capable of and safely delivering the first woman and a person of color to the Moon in 2025, a stepping stone to sending the first humans to Mars.

capable of and safely delivering the first woman and a person of color to the Moon in 2025, a stepping stone to sending the first humans to Mars.

Another briefing will take place Friday at 11:30 am ET and will focus on the Artemis I mission hardware, development mock-ups, design simulators, mission control operations, and lunar exploration equipment under development.

NASA also announced on Wednesday that it plans to send relics from Apollo 11 to the moon, including a bolt, nut and washer from one of their ship’s engines, as well as a small moon rock that was collected by astronauts Neil Armstrong and Buzz Aldrin. .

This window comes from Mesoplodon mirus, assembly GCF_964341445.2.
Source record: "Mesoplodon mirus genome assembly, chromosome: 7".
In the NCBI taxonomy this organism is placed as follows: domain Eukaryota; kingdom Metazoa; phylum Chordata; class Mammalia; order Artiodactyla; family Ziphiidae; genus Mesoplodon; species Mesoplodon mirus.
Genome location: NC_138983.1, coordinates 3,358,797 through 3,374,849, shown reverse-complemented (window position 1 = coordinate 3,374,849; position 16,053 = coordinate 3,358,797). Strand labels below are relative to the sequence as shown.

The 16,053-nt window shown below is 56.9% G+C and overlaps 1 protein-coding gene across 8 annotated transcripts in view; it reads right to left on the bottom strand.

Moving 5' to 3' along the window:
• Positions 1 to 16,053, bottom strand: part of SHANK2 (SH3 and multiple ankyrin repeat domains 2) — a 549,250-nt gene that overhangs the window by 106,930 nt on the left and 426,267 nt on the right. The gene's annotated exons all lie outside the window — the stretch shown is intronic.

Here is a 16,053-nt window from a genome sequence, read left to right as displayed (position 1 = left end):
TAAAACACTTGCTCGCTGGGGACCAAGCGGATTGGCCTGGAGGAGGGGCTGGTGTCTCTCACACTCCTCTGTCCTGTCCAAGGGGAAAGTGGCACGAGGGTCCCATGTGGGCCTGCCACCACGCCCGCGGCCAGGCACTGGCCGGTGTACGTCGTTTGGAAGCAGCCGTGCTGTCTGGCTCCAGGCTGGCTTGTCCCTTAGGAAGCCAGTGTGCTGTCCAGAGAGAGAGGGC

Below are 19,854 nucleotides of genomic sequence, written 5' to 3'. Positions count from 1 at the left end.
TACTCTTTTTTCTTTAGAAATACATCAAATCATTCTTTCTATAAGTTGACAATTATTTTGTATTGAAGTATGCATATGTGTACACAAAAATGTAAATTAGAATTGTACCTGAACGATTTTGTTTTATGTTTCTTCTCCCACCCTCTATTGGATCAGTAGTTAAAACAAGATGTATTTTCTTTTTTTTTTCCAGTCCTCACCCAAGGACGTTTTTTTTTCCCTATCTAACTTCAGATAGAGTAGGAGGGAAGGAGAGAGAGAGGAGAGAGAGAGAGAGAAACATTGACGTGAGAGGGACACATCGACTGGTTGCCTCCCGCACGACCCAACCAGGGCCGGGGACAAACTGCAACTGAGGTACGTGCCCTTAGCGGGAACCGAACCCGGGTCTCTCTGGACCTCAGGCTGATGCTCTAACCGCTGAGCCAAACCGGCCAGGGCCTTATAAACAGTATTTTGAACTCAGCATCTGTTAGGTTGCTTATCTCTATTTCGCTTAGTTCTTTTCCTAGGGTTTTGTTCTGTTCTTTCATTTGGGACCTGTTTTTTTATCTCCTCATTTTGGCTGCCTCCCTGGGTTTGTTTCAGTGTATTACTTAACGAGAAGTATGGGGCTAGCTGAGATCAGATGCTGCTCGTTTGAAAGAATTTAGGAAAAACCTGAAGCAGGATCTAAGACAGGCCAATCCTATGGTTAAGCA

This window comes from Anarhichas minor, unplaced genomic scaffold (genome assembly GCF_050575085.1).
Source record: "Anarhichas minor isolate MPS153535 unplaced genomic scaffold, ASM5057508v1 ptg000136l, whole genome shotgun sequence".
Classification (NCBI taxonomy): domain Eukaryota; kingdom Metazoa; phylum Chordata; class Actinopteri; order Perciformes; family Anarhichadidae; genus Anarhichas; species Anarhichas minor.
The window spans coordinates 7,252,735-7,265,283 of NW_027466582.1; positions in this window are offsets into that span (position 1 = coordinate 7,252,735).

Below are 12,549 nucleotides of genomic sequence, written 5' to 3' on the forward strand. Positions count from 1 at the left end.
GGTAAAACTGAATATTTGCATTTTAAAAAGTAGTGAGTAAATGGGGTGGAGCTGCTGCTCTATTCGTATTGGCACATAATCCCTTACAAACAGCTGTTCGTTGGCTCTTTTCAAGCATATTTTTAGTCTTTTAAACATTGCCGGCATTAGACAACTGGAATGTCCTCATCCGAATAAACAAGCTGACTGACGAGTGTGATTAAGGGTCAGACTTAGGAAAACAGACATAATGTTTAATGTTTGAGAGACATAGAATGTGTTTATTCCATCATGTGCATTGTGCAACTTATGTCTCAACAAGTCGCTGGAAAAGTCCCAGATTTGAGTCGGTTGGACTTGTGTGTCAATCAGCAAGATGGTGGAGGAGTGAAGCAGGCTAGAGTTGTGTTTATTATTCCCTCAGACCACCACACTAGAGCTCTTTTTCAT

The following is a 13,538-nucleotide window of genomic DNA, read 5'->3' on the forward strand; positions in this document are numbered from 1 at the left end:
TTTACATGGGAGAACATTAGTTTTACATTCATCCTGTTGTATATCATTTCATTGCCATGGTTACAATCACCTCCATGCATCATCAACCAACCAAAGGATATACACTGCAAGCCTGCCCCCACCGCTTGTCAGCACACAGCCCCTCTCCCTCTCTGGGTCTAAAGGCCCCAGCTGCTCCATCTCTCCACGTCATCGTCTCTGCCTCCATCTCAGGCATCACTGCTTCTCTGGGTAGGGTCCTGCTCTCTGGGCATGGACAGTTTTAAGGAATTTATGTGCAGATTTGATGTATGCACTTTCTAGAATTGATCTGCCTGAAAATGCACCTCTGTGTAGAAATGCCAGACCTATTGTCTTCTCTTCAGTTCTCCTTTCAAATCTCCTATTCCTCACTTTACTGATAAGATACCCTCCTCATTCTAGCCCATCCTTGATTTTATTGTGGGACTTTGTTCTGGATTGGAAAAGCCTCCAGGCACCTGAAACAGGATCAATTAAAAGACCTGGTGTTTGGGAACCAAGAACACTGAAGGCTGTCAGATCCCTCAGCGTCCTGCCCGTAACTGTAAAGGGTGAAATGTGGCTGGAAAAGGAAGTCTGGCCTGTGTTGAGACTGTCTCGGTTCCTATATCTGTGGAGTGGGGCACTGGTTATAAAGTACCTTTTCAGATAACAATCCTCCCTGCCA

NASA will land the first woman and the first person of color on the moon in 2025 as part of the Artemis mission.

Artemis was the twin sister of Apollo and the goddess of the moon in Greek mythology.

NASA chose her to represent their return journey to the Moon, which will take astronauts back to the lunar surface by 2025, including the first woman and the next man.

Artemis 1, formerly Exploration Mission-1, is the first in a series of increasingly challenging missions that will allow humans to explore the Moon and Mars.

Artemis 1 will be the first integrated flight test of NASA’s Deep Space Exploration System: Orion spacecraft, Space Launch System (SLS) rocket, and ground systems at the Kennedy Space Center in Cape Canaveral, Florida.

Artemis 1 will be an unmanned flight that will lay the foundation for human exploration of deep space and demonstrate our commitment and ability to extend human existence to the Moon and beyond.